Sunday, November 13, 2005
CHAPTER IV. The Need of a Guide for those who would enter upon and advance in the Devout Life.
WHEN Tobias was bidden to go to Rages, he was willing to obey his father, but he objected that he knew not the way;—to which Tobit answered, “Seek thee a man which may go with thee:” and even so, daughter, I say to you, If you would really tread the paths of the devout life, seek some holy man to guide and conduct you. This is the precept of precepts, says the devout Avila,—seek as you will you can never so surely discover God’s Will as through the channel of humble obedience so universally taught and practised by all the Saints of olden time. When the blessed Teresa read of the great penances performed by Catherine of Cordova, she desired exceedingly to imitate them, contrary to the mind of her Confessor, who forbade her to do the like, and she was tempted to disobey him therein. Then God spoke to Teresa, saying, “My child, thou art on a good and safe road:—true, thou seest all this penance, but verily I esteem thy obedience as a yet greater virtue:”—and thenceforth S. Teresa so greatly loved the virtue of obedience, that in addition to that due to her superiors, she took a vow of special obedience to a pious ecclesiastic, pledging herself to follow his direction and guidance, which proved an inexpressible help to her. And even so before and after her many pious souls have subjected their will to God’s ministers in order the better to submit themselves to Him, a practice much commended by S. Catherine of Sienna in her Dialogues. The devout Princess S. Elisabeth gave an unlimited obedience to the venerable Conrad; and one of the parting counsels given by S. Louis to his son ere he died was, “Confess thyself often,—choose a single-minded, worthy confessor, who is able wisely to teach thee how to do that which is needful for thee.” “A faithful friend,” we are told in Holy Scripture, “is a strong defence, and he that hath found such an one hath found a treasure;” and again: “A faithful friend is the medicine of life; and they that fear the Lord shall find him.” These sacred words have chiefly reference, as you see, to the immortal life, with a view to which we specially need a faithful friend, who will guide us by his counsel and advice, thereby guarding us against the deceits and snares of the Evil One:—he will be as a storehouse of wisdom to us in our sorrows, trials and falls; he will be as a healing balm to stay and soothe our heart in the time of spiritual sickness,—he will shield us from evil, and confirm that which is good in us, and when we fall through infirmity, he will avert the deadly nature of the evil, and raise us up again.
But who can find such a friend? The Wise Man answers:—“He that feareth the Lord:” that is to say, the truly humble soul which earnestly desires to advance in the spiritual life. So, daughter, inasmuch as it concerns you so closely to set forth on this devout journey under good guidance, do you pray most earnestly to God to supply you with a guide after His Own Heart, and never doubt but that He will grant you one who is wise and faithful, even should He send you an angel from Heaven, as He sent to Tobias.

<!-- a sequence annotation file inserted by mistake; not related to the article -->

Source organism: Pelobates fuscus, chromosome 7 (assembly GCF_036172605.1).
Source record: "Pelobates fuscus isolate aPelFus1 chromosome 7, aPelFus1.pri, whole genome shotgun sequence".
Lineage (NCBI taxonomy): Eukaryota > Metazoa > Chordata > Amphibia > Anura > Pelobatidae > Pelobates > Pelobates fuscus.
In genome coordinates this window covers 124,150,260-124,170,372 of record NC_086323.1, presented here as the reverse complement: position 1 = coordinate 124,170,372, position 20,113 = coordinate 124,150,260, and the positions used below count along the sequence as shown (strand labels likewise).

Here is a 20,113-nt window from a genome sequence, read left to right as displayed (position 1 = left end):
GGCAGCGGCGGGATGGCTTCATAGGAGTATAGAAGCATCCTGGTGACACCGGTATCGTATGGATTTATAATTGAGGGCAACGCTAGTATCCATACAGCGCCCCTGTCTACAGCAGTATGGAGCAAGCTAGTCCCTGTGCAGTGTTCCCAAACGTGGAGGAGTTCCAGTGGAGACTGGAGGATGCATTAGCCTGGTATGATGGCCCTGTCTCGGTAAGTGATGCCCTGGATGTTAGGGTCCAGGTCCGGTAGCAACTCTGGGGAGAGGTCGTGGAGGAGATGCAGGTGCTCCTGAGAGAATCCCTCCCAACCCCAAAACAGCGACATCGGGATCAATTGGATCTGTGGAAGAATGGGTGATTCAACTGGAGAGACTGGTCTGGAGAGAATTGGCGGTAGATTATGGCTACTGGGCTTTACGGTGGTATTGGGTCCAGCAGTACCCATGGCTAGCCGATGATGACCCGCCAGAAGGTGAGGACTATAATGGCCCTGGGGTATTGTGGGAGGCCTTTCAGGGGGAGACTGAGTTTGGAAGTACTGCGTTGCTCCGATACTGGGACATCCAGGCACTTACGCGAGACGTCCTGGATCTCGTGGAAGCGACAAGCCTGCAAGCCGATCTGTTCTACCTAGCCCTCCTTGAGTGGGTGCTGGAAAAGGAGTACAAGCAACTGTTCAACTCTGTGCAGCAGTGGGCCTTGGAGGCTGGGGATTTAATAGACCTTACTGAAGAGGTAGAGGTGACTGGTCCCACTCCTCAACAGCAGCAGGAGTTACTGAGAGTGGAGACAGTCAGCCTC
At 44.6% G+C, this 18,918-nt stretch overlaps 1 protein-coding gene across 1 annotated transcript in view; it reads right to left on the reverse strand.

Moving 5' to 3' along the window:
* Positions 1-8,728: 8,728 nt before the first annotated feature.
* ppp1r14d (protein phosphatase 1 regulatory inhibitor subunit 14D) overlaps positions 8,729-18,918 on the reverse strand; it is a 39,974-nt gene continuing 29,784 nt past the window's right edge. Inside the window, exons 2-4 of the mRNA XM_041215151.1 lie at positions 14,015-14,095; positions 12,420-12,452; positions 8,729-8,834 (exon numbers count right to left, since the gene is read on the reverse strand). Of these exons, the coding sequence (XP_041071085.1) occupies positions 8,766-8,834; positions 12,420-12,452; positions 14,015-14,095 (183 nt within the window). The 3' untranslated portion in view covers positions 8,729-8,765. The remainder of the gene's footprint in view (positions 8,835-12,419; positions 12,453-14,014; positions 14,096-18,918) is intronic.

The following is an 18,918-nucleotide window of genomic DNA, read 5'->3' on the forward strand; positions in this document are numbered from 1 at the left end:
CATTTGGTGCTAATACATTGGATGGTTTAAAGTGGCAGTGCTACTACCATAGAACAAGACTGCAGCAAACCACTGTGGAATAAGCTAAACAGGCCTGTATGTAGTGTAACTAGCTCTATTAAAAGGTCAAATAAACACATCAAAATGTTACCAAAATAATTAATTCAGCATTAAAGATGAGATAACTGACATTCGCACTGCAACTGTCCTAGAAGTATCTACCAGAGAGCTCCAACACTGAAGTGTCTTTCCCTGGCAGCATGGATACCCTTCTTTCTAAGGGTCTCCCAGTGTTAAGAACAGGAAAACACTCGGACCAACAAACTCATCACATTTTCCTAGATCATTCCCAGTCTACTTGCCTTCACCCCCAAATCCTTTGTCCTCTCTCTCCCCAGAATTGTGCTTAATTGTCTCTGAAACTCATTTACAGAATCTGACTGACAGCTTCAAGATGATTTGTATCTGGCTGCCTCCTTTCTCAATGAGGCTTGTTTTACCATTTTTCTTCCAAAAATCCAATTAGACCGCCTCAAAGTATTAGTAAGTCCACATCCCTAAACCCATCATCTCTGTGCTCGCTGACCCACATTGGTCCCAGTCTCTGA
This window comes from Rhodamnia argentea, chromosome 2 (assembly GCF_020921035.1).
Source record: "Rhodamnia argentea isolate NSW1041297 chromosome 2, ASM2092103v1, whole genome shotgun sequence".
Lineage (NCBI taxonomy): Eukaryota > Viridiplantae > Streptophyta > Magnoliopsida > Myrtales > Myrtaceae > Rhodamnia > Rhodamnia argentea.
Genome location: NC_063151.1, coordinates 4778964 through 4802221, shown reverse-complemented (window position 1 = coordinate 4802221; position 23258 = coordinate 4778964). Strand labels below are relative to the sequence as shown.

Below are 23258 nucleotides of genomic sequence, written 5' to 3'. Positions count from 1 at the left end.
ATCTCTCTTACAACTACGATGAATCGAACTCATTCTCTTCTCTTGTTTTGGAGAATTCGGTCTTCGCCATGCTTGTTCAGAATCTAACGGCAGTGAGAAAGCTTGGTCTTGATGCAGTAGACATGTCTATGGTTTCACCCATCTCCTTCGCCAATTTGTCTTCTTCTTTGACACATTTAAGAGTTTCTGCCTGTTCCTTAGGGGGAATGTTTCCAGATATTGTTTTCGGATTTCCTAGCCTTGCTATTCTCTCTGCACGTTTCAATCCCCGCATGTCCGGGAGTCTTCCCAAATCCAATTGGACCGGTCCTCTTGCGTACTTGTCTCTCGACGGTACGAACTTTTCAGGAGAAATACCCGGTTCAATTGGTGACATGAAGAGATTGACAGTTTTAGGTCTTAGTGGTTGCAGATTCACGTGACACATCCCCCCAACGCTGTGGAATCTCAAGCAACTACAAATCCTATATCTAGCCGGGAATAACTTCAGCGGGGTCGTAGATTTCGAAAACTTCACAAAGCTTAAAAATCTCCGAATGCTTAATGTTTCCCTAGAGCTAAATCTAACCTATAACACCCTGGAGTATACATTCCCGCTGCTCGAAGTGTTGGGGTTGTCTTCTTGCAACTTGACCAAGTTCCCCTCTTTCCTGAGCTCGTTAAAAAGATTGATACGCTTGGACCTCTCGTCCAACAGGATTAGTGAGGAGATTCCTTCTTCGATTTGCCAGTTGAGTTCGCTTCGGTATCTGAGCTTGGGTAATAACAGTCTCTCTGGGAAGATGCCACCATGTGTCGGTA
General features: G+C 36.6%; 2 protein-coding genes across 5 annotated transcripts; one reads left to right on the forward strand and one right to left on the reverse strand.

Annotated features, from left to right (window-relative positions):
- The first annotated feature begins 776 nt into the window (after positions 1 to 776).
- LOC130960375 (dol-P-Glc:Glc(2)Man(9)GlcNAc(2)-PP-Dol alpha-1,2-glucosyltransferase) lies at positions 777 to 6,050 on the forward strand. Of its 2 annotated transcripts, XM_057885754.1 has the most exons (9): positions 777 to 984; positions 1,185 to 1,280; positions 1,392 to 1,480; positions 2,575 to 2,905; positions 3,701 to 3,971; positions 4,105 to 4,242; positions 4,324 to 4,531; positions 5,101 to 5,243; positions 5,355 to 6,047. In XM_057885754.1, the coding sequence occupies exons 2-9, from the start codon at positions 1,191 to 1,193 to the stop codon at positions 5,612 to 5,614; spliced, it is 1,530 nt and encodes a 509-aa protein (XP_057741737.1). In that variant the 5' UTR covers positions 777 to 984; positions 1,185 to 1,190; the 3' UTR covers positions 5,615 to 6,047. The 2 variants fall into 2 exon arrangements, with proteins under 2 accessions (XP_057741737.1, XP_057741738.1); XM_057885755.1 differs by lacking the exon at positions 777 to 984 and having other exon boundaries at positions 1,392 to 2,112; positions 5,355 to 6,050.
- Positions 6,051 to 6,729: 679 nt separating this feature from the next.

In truth, your spiritual guide should always be as a heaven-sent angel to you;—by which I mean that when you have found him, you are not to look upon him, or trust in him or his wisdom as an ordinary man; but you must look to God, Who will help you and speak to you through this man, putting into his heart and mouth that which is needful to you; so that you ought to hearken as though he were an angel come down from Heaven to lead you thither. Deal with him in all sincerity and faithfulness, and with open heart; manifesting alike your good and your evil, without pretence or dissimulation. Thus your good will be examined and confirmed, and your evil corrected and remedied;—you will be soothed and strengthened in trouble, moderated and regulated in prosperity. Give your guide a hearty confidence mingled with sacred reverence, so that reverence in no way shall hinder your confidence, and confidence nowise lessen your reverence: trust him with the respect of a daughter for her father; respect him with the confidence of a son in his mother. In a word, such a friendship should be strong and sweet; altogether holy, sacred, divine and spiritual. And with such an aim, choose one among a thousand, Avila says;—and I say among ten thousand, for there are fewer than one would think capable of this office. He must needs be full of love, of wisdom and of discretion; for if either of these three be wanting there is danger. But once more I say, ask such help of God, and when you have found it, bless His Holy Name; be stedfast, seek no more, but go on simply, humbly and trustfully, for you are safe to make a prosperous journey.
(Introduction to the Devout Life by St. Francis de Sales. Public Domain.)